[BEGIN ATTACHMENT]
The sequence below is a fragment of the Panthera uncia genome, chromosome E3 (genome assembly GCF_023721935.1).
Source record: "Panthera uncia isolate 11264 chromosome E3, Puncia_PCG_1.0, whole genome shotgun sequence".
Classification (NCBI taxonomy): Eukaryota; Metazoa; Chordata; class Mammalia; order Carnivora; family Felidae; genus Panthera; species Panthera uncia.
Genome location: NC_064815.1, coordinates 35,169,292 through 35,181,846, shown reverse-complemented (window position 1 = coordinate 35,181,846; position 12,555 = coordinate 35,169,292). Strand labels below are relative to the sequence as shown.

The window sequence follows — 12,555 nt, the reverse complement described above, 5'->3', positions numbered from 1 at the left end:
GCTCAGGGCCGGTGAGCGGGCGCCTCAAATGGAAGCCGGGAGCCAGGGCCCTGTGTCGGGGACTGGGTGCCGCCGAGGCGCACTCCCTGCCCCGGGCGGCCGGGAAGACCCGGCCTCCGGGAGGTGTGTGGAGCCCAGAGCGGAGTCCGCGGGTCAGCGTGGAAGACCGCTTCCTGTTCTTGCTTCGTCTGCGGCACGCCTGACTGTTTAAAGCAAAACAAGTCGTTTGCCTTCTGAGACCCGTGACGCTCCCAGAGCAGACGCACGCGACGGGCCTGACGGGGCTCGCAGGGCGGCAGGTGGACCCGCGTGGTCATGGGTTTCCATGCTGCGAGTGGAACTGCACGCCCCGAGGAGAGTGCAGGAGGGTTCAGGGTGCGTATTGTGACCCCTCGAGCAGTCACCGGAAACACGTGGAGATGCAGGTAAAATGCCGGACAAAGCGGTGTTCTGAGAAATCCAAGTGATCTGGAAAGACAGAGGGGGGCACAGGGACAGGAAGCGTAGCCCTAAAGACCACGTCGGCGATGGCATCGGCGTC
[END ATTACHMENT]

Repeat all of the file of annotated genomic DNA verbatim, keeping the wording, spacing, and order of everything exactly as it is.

The sequence below is a fragment of the Panthera uncia genome, chromosome E3 (genome assembly GCF_023721935.1).
Source record: "Panthera uncia isolate 11264 chromosome E3, Puncia_PCG_1.0, whole genome shotgun sequence".
Classification (NCBI taxonomy): Eukaryota; Metazoa; Chordata; class Mammalia; order Carnivora; family Felidae; genus Panthera; species Panthera uncia.
Genome location: NC_064815.1, coordinates 35,169,292 through 35,181,846, shown reverse-complemented (window position 1 = coordinate 35,181,846; position 12,555 = coordinate 35,169,292). Strand labels below are relative to the sequence as shown.

The window sequence follows — 12,555 nt, the reverse complement described above, 5'->3', positions numbered from 1 at the left end:
GCTCAGGGCCGGTGAGCGGGCGCCTCAAATGGAAGCCGGGAGCCAGGGCCCTGTGTCGGGGACTGGGTGCCGCCGAGGCGCACTCCCTGCCCCGGGCGGCCGGGAAGACCCGGCCTCCGGGAGGTGTGTGGAGCCCAGAGCGGAGTCCGCGGGTCAGCGTGGAAGACCGCTTCCTGTTCTTGCTTCGTCTGCGGCACGCCTGACTGTTTAAAGCAAAACAAGTCGTTTGCCTTCTGAGACCCGTGACGCTCCCAGAGCAGACGCACGCGACGGGCCTGACGGGGCTCGCAGGGCGGCAGGTGGACCCGCGTGGTCATGGGTTTCCATGCTGCGAGTGGAACTGCACGCCCCGAGGAGAGTGCAGGAGGGTTCAGGGTGCGTATTGTGACCCCTCGAGCAGTCACCGGAAACACGTGGAGATGCAGGTAAAATGCCGGACAAAGCGGTGTTCTGAGAAATCCAAGTGATCTGGAAAGACAGAGGGGGGCACAGGGACAGGAAGCGTAGCCCTAAAGACCACGTCGGCGATGGCATCGGCGTC